The Scriptures make reference to five notable eons—five epochal periods—which are determined, or marked off, by exceptionally extraordinary occurrences, tremendous upheavals in the established order. They run their course, (1) from the beginning of creation to a great cosmological disruption (evidently of a geological nature though occasioned by moral disruption or sin); (2) from the disruption of the world to the great flood; (3) from the flood to the establishment of the Messianic kingdom on earth (which includes the present era, necessitated by the Pauline evangel which unfolds the untraceable riches of Christ for the nations); (4) from the establishment of the terrestrial kingdom (primarily the thousand years or “millennium”) to the destruction of the earth by fire; and (5) from the creation of the new earth to “the consummation” revealed by the apostle Paul.*2

After the consummation of vivification and of the eonian times which are revealed in Scripture, the kingdom of the Son of the Most High will continue on, never ceasing, for “of His kingdom there shall be no consummation” (Luke 1:33b). The Scriptures do not reveal any certain events during the endlessness which follows the time when God becomes All in all. Long periods of time may well be marked off by notable events and termed eons, but any such things are not revealed to us now.

Christ’s literal rule will be so effective as to “rule out” all rule. None will be needed, for all will be subject, vivified, headed up in Christ, and reconciled. The term “kingdom” will be retained not because He is still finding it necessary to rule those who are insubjection, but, by association, in honor of what was accomplished and permanently established as a result of His literal reign until the time when He gave up the kingdom to His God and Father.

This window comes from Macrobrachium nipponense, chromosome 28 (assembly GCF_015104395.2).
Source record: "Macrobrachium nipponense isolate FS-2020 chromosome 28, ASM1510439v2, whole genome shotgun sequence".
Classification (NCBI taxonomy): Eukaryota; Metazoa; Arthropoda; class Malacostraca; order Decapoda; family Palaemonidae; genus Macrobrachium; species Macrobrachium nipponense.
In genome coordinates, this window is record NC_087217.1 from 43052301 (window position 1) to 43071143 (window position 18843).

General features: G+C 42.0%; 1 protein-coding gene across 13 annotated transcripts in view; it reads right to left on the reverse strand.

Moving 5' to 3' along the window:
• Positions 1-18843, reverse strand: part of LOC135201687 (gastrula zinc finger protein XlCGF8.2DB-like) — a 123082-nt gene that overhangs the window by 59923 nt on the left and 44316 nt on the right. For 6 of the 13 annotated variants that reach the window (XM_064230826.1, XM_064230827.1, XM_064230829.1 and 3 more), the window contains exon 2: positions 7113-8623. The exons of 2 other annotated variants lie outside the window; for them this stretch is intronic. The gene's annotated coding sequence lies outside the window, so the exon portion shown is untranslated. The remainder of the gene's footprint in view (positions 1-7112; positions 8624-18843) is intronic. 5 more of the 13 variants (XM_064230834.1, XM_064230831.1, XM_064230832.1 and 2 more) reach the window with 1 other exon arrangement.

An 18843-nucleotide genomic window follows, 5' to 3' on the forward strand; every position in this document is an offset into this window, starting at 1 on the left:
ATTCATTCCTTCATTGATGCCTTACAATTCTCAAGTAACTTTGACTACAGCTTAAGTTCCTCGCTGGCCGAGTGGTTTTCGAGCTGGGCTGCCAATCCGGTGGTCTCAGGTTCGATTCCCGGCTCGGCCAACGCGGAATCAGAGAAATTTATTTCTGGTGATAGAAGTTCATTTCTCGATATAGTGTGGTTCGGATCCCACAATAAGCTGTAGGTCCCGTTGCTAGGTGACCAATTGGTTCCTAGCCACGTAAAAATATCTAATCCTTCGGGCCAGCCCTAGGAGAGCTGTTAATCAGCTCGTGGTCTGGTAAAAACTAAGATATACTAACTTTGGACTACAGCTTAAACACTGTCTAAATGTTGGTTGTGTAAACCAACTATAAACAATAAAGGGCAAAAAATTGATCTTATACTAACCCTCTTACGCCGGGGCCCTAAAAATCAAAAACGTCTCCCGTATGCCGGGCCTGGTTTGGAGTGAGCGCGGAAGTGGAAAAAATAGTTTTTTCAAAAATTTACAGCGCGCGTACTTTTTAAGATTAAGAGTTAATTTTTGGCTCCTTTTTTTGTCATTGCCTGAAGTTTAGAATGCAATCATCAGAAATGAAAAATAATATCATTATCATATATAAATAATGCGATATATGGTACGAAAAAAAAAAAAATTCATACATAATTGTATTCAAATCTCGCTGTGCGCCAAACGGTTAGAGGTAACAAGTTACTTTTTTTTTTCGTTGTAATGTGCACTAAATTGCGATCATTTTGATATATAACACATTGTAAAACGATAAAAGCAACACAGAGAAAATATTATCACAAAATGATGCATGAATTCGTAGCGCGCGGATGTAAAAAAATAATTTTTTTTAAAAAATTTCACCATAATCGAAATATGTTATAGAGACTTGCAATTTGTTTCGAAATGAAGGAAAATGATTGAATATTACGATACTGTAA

“Eonian” simply means “of or pertaining to, the eons [or eon].” In the Scriptures, the “eonian times” are from “the beginning” to “the consummation.” The meaning of “eon” and “eonian” never change, even though they are sometimes used in different senses and in reference to more than one subject. Aionios never means “age-lasting, “and so should not be translated thus, even though some of its occurrences are in accord with this thought (others are not, only making reference to a portion of an eon). In most cases, it is “the oncoming eons” (Eph.2:7) which are in view. Some passages refer directly to the periods of time themselves; others, by association, have in view the character or nature of things which will prevail during the periods being discussed. God has various operations (economies or administrations) during the eons for the accomplishment of His goals, all leading to the greatest one of all, becoming All in all at the consummation.